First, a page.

As mentioned in my second post quoted above, based on recent reading in the last year, some believe that these two markets have become recently correlated, but the long-term relationship is uncorrelated. One graph for a shorter time period probably requires more data.

Of course anyone can look at one graph, and see a gradient. It is what it is, I suppose.
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Old 02-15-2016, 09:33 AM   #52
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In 2008-2009, the only non-correlated asset in my stash was a total-market bond fund. Everything else crashed with near perfect correlation...
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Old 02-15-2016, 10:01 AM   #53
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In 2008-2009, the only non-correlated asset in my stash was a total-market bond fund. Everything else crashed with near perfect correlation...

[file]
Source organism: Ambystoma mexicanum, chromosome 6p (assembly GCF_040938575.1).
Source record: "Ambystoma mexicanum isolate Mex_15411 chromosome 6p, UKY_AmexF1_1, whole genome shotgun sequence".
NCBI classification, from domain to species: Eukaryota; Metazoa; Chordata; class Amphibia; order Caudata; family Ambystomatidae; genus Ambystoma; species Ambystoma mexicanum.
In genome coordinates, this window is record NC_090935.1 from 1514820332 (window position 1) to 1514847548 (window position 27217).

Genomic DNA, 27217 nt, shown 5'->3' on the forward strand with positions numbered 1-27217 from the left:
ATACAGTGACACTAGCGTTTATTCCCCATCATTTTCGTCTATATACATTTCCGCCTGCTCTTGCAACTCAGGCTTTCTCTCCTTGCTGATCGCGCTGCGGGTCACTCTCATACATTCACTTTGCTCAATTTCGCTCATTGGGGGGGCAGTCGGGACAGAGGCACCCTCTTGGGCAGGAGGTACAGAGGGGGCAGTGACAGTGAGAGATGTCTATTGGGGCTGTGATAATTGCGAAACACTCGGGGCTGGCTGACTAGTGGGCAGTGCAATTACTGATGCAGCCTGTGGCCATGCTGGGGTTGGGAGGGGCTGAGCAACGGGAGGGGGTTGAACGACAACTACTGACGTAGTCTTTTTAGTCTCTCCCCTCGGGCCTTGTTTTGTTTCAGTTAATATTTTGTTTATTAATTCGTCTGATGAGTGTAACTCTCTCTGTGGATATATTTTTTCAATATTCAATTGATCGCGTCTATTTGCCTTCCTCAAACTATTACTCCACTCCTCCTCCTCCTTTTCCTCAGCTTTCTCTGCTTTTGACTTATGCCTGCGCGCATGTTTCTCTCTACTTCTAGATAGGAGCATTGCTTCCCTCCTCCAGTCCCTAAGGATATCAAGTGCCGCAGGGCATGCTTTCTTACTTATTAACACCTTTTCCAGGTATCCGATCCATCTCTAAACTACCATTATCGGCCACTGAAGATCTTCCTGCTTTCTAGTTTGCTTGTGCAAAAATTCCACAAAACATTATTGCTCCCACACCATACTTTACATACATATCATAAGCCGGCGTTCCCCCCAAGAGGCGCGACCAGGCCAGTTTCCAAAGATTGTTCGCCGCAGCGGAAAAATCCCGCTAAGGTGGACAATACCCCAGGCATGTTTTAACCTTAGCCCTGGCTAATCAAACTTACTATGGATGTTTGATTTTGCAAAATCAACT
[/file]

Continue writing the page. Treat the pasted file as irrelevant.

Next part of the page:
Right, correlations are not static. When markets go down a lot the correlations go up between equity classes.
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Old 02-15-2016, 10:12 AM   #54
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...
heh heh heh - meanwhile the big dog on the porch is Target Retirement with those Vanguard computers automatically re-balancing their little electronic hearts out while I ponder these great questions. . It only took 40 years of investing to figure out maybe I should go full auto lifecycle index fund.
Having spent time in my early software years doing independent review of very critical software, no way I'd put my trust or all my eggs in that automated basket! I know what lurks in their little, deevish minds!
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Old 02-15-2016, 12:43 PM   #55
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In 2008-2009, the only non-correlated asset in my stash was a total-market bond fund. Everything else crashed with near perfect correlation...
I'm pretty sure you had other assets in your stash whose value was unaffected (or possibly made even more valuable) by the market crash.
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Old 02-15-2016, 12:50 PM   #56